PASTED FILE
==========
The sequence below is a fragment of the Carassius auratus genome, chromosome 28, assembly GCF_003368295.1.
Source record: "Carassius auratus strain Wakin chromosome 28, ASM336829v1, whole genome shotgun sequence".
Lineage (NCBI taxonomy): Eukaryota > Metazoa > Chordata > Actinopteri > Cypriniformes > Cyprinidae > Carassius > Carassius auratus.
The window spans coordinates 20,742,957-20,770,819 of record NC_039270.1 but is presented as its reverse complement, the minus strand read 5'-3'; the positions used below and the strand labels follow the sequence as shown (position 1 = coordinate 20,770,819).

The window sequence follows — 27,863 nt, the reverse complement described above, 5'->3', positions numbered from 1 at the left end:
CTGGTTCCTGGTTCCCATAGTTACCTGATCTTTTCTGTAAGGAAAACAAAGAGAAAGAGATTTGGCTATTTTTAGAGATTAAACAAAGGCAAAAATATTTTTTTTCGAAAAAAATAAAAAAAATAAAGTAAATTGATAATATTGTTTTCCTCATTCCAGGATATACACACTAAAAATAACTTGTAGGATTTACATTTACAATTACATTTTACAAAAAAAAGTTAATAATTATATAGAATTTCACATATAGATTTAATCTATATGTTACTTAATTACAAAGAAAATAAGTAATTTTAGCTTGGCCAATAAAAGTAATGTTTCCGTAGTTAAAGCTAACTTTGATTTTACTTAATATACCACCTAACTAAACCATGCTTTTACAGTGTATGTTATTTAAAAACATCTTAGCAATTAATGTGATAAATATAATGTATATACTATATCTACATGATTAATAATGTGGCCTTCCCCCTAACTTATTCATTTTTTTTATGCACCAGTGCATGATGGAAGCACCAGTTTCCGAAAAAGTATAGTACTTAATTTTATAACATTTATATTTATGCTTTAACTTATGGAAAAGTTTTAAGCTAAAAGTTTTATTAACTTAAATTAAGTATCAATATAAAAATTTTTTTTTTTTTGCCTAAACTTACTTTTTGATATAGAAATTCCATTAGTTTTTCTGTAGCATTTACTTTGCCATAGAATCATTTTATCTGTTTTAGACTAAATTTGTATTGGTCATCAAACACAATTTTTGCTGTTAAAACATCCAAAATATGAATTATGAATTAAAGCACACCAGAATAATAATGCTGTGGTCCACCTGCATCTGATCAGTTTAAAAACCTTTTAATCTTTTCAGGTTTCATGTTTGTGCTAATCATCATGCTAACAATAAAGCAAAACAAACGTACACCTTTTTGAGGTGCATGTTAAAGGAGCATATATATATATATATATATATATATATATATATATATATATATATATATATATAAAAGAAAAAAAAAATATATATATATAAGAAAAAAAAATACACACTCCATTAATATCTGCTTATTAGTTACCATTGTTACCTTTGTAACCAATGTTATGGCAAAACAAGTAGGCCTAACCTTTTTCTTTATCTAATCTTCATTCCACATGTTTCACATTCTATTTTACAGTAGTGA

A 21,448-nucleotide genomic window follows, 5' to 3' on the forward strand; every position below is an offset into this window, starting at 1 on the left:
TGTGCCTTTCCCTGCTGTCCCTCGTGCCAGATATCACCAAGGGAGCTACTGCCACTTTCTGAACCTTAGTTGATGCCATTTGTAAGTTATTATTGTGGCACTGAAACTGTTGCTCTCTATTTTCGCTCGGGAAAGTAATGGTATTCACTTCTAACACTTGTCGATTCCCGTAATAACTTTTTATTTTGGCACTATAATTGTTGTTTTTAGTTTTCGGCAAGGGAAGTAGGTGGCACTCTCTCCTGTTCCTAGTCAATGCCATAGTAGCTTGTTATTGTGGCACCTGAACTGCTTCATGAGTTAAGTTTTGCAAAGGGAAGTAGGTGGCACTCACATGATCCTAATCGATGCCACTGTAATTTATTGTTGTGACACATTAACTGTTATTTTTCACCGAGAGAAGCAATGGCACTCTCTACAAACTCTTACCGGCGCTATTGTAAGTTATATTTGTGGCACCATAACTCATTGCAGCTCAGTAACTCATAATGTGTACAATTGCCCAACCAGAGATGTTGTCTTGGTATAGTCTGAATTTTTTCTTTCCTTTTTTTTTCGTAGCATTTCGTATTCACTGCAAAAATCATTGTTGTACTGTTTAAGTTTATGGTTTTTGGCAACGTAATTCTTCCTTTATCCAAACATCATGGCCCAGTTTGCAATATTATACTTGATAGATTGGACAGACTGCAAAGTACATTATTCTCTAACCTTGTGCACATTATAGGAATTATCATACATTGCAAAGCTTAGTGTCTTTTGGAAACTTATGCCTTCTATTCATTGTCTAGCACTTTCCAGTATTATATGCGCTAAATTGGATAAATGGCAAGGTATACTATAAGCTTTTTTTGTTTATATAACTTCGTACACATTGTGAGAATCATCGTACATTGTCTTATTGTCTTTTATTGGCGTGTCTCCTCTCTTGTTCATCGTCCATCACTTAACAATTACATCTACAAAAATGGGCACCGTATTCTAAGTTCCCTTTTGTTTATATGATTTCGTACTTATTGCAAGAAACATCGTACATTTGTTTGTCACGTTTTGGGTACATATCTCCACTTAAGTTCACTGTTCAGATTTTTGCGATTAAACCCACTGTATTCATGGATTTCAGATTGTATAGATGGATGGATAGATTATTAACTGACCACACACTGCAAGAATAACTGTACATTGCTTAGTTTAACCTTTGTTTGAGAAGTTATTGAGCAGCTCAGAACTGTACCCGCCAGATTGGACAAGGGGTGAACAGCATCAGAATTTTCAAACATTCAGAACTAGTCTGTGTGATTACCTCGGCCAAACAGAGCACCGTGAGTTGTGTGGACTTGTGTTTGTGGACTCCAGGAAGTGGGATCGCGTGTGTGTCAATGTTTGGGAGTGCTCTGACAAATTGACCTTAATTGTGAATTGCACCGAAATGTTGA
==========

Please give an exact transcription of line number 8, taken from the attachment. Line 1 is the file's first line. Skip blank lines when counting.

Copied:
TGTGCCTTTCCCTGCTGTCCCTCGTGCCAGATATCACCAAGGGAGCTACTGCCACTTTCTGAACCTTAGTTGATGCCATTTGTAAGTTATTATTGTGGCACTGAAACTGTTGCTCTCTATTTTCGCTCGGGAAAGTAATGGTATTCACTTCTAACACTTGTCGATTCCCGTAATAACTTTTTATTTTGGCACTATAATTGTTGTTTTTAGTTTTCGGCAAGGGAAGTAGGTGGCACTCTCTCCTGTTCCTAGTCAATGCCATAGTAGCTTGTTATTGTGGCACCTGAACTGCTTCATGAGTTAAGTTTTGCAAAGGGAAGTAGGTGGCACTCACATGATCCTAATCGATGCCACTGTAATTTATTGTTGTGACACATTAACTGTTATTTTTCACCGAGAGAAGCAATGGCACTCTCTACAAACTCTTACCGGCGCTATTGTAAGTTATATTTGTGGCACCATAACTCATTGCAGCTCAGTAACTCATAATGTGTACAATTGCCCAACCAGAGATGTTGTCTTGGTATAGTCTGAATTTTTTCTTTCCTTTTTTTTTCGTAGCATTTCGTATTCACTGCAAAAATCATTGTTGTACTGTTTAAGTTTATGGTTTTTGGCAACGTAATTCTTCCTTTATCCAAACATCATGGCCCAGTTTGCAATATTATACTTGATAGATTGGACAGACTGCAAAGTACATTATTCTCTAACCTTGTGCACATTATAGGAATTATCATACATTGCAAAGCTTAGTGTCTTTTGGAAACTTATGCCTTCTATTCATTGTCTAGCACTTTCCAGTATTATATGCGCTAAATTGGATAAATGGCAAGGTATACTATAAGCTTTTTTTGTTTATATAACTTCGTACACATTGTGAGAATCATCGTACATTGTCTTATTGTCTTTTATTGGCGTGTCTCCTCTCTTGTTCATCGTCCATCACTTAACAATTACATCTACAAAAATGGGCACCGTATTCTAAGTTCCCTTTTGTTTATATGATTTCGTACTTATTGCAAGAAACATCGTACATTTGTTTGTCACGTTTTGGGTACATATCTCCACTTAAGTTCACTGTTCAGATTTTTGCGATTAAACCCACTGTATTCATGGATTTCAGATTGTATAGATGGATGGATAGATTATTAACTGACCACACACTGCAAGAATAACTGTACATTGCTTAGTTTAACCTTTGTTTGAGAAGTTATTGAGCAGCTCAGAACTGTACCCGCCAGATTGGACAAGGGGTGAACAGCATCAGAATTTTCAAACATTCAGAACTAGTCTGTGTGATTACCTCGGCCAAACAGAGCACCGTGAGTTGTGTGGACTTGTGTTTGTGGACTCCAGGAAGTGGGATCGCGTGTGTGTCAATGTTTGGGAGTGCTCTGACAAATTGACCTTAATTGTGAATTGCACCGAAATGTTGA